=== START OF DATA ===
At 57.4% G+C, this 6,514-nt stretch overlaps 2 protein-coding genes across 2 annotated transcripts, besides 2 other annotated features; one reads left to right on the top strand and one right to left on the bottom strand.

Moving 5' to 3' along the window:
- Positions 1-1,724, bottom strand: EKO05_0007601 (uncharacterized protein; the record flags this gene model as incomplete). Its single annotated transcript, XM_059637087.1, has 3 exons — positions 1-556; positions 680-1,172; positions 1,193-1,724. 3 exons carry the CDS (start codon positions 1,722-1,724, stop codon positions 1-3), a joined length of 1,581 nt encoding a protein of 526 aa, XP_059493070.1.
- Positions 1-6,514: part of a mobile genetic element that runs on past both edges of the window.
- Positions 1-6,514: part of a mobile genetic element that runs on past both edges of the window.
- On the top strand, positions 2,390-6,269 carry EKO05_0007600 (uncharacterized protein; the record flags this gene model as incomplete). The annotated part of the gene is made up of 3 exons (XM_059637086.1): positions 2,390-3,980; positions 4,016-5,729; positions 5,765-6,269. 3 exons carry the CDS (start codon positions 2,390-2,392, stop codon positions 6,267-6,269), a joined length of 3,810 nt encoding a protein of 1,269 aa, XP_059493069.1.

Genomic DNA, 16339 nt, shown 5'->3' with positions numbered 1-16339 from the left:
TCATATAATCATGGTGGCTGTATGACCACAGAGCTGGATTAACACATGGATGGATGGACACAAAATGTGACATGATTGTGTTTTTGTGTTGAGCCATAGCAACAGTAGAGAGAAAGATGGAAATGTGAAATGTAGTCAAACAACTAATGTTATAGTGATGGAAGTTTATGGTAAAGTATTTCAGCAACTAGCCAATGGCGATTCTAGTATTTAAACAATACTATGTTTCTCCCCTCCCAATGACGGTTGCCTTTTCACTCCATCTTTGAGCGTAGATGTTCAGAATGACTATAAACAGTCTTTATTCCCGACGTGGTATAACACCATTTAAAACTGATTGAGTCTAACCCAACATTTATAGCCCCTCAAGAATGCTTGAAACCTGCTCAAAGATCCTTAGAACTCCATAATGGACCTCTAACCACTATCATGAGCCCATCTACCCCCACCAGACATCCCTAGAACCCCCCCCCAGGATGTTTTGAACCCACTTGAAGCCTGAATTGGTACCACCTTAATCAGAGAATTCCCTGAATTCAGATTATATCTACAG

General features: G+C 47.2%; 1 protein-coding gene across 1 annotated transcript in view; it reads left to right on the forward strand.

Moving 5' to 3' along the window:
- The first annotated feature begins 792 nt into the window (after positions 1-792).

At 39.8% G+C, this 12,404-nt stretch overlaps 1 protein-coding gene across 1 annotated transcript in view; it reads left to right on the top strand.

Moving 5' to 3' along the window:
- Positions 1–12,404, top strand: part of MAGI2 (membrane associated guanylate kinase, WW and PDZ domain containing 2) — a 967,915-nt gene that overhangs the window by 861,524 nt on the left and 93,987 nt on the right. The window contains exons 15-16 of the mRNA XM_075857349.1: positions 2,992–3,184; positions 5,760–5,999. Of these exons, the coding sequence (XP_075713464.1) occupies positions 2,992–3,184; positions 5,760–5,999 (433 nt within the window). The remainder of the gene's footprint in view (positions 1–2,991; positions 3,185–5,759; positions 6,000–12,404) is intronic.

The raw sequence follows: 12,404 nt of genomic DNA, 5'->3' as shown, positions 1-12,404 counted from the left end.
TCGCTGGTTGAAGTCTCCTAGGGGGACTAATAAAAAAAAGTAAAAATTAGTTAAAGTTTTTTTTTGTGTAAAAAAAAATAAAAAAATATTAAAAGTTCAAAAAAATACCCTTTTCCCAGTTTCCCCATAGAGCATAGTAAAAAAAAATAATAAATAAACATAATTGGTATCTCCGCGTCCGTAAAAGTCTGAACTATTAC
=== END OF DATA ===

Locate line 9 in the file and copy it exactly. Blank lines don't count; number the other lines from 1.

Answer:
General features: G+C 47.2%; 1 protein-coding gene across 1 annotated transcript in view; it reads left to right on the forward strand.